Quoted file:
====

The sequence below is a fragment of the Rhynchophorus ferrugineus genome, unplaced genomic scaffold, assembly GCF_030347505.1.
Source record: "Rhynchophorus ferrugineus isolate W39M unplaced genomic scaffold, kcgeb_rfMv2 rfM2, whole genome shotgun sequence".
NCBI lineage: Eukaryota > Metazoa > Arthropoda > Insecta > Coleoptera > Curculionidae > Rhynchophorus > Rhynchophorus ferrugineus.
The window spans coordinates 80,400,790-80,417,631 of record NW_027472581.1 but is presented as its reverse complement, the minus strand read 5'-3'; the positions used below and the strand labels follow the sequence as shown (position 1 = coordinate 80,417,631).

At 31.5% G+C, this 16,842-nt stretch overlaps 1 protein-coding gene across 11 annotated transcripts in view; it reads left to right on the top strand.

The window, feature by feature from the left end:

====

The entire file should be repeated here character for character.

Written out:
The sequence below is a fragment of the Rhynchophorus ferrugineus genome, unplaced genomic scaffold, assembly GCF_030347505.1.
Source record: "Rhynchophorus ferrugineus isolate W39M unplaced genomic scaffold, kcgeb_rfMv2 rfM2, whole genome shotgun sequence".
NCBI lineage: Eukaryota > Metazoa > Arthropoda > Insecta > Coleoptera > Curculionidae > Rhynchophorus > Rhynchophorus ferrugineus.
The window spans coordinates 80,400,790-80,417,631 of record NW_027472581.1 but is presented as its reverse complement, the minus strand read 5'-3'; the positions used below and the strand labels follow the sequence as shown (position 1 = coordinate 80,417,631).

At 31.5% G+C, this 16,842-nt stretch overlaps 1 protein-coding gene across 11 annotated transcripts in view; it reads left to right on the top strand.

The window, feature by feature from the left end: